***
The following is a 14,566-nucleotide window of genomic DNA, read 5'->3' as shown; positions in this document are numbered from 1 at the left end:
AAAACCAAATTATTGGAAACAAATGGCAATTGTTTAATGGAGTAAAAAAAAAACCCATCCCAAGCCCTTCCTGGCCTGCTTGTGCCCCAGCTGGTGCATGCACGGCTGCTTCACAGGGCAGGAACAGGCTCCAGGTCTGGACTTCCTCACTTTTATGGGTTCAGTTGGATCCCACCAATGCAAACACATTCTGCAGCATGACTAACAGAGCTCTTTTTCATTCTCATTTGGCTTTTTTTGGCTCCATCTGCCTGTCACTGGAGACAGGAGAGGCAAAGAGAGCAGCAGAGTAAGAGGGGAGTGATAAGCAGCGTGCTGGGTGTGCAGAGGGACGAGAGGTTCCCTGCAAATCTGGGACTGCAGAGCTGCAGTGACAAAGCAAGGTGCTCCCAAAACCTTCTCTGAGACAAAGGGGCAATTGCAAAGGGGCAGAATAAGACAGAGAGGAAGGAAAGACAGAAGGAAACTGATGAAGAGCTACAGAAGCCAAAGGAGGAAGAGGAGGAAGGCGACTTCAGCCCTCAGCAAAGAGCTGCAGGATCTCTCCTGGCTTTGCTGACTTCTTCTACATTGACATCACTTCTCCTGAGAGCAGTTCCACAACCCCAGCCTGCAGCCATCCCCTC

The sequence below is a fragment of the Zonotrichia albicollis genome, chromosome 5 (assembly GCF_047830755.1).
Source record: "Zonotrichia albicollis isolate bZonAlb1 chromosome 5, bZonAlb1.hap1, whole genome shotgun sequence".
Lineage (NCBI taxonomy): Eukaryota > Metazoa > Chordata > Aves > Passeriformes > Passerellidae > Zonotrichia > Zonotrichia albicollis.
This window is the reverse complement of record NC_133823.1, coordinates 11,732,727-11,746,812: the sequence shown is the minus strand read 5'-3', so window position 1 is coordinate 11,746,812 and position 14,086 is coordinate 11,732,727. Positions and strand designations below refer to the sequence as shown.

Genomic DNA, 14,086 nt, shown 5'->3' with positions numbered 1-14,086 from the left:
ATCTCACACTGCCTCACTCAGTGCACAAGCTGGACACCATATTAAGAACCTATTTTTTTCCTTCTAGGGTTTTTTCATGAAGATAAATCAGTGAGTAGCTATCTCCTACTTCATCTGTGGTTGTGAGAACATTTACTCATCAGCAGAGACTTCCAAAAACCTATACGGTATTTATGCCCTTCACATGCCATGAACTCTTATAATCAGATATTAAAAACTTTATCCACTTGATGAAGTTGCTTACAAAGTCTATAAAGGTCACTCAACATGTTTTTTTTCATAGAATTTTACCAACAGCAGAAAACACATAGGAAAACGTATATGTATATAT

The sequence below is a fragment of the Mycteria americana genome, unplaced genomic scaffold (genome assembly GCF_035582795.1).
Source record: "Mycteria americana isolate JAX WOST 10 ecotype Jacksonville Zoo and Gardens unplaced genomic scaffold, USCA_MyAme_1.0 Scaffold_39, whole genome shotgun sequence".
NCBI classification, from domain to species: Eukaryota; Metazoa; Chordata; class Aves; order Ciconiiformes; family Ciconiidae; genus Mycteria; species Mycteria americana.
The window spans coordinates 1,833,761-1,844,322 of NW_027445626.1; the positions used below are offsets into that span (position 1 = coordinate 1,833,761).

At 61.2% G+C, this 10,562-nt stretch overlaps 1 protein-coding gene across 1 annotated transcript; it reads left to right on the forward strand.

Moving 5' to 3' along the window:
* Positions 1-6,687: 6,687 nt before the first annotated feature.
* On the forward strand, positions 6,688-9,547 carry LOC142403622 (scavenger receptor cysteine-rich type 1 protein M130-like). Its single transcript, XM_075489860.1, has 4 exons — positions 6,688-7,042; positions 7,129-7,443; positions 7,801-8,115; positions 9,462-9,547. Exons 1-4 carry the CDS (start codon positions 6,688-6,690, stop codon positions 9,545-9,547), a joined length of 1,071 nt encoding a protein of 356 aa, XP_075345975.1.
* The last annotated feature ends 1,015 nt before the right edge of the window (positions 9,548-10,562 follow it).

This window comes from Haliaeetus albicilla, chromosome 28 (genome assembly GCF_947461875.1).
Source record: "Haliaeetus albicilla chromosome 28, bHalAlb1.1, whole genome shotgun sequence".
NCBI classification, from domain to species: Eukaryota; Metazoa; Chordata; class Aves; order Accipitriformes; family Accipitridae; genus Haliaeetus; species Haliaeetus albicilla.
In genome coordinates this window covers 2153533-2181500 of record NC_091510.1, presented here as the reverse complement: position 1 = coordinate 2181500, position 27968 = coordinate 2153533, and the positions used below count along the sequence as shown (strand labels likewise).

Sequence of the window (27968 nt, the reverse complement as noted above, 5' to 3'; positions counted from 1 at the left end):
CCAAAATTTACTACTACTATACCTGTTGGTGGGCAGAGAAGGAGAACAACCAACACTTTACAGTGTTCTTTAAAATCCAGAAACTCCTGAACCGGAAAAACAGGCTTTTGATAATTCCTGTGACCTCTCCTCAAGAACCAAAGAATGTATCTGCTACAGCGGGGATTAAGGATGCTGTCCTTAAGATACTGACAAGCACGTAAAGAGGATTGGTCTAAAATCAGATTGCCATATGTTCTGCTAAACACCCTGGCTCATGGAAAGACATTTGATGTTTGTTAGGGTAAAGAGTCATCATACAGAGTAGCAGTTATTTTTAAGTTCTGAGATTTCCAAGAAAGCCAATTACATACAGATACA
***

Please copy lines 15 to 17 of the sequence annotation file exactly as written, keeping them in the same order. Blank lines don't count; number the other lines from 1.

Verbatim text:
* Positions 1-6,687: 6,687 nt before the first annotated feature.
* On the forward strand, positions 6,688-9,547 carry LOC142403622 (scavenger receptor cysteine-rich type 1 protein M130-like). Its single transcript, XM_075489860.1, has 4 exons — positions 6,688-7,042; positions 7,129-7,443; positions 7,801-8,115; positions 9,462-9,547. Exons 1-4 carry the CDS (start codon positions 6,688-6,690, stop codon positions 9,545-9,547), a joined length of 1,071 nt encoding a protein of 356 aa, XP_075345975.1.
* The last annotated feature ends 1,015 nt before the right edge of the window (positions 9,548-10,562 follow it).